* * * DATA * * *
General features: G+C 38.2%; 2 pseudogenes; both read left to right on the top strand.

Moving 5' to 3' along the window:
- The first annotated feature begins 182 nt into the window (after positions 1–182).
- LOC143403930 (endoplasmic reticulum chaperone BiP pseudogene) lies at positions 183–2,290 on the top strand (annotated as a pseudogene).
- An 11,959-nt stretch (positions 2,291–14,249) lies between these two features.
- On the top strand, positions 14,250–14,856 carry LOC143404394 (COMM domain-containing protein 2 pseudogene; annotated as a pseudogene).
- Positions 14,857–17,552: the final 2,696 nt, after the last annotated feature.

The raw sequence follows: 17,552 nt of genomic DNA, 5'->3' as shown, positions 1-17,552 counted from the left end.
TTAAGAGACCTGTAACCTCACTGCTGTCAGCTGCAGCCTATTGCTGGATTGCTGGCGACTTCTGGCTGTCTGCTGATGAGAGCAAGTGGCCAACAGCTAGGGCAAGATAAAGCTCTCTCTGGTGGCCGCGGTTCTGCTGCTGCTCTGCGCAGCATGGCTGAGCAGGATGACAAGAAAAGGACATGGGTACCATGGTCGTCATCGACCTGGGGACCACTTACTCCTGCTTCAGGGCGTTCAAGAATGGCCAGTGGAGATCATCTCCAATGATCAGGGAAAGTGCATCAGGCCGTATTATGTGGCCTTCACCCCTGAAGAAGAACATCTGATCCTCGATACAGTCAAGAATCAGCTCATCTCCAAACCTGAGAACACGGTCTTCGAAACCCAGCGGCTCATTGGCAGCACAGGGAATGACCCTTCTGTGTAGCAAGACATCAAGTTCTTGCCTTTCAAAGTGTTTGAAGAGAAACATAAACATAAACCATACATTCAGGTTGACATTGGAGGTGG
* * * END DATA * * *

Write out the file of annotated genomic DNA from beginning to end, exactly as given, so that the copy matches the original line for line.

General features: G+C 38.2%; 2 pseudogenes; both read left to right on the top strand.

Moving 5' to 3' along the window:
- The first annotated feature begins 182 nt into the window (after positions 1–182).
- LOC143403930 (endoplasmic reticulum chaperone BiP pseudogene) lies at positions 183–2,290 on the top strand (annotated as a pseudogene).
- An 11,959-nt stretch (positions 2,291–14,249) lies between these two features.
- On the top strand, positions 14,250–14,856 carry LOC143404394 (COMM domain-containing protein 2 pseudogene; annotated as a pseudogene).
- Positions 14,857–17,552: the final 2,696 nt, after the last annotated feature.

The raw sequence follows: 17,552 nt of genomic DNA, 5'->3' as shown, positions 1-17,552 counted from the left end.
TTAAGAGACCTGTAACCTCACTGCTGTCAGCTGCAGCCTATTGCTGGATTGCTGGCGACTTCTGGCTGTCTGCTGATGAGAGCAAGTGGCCAACAGCTAGGGCAAGATAAAGCTCTCTCTGGTGGCCGCGGTTCTGCTGCTGCTCTGCGCAGCATGGCTGAGCAGGATGACAAGAAAAGGACATGGGTACCATGGTCGTCATCGACCTGGGGACCACTTACTCCTGCTTCAGGGCGTTCAAGAATGGCCAGTGGAGATCATCTCCAATGATCAGGGAAAGTGCATCAGGCCGTATTATGTGGCCTTCACCCCTGAAGAAGAACATCTGATCCTCGATACAGTCAAGAATCAGCTCATCTCCAAACCTGAGAACACGGTCTTCGAAACCCAGCGGCTCATTGGCAGCACAGGGAATGACCCTTCTGTGTAGCAAGACATCAAGTTCTTGCCTTTCAAAGTGTTTGAAGAGAAACATAAACATAAACCATACATTCAGGTTGACATTGGAGGTGG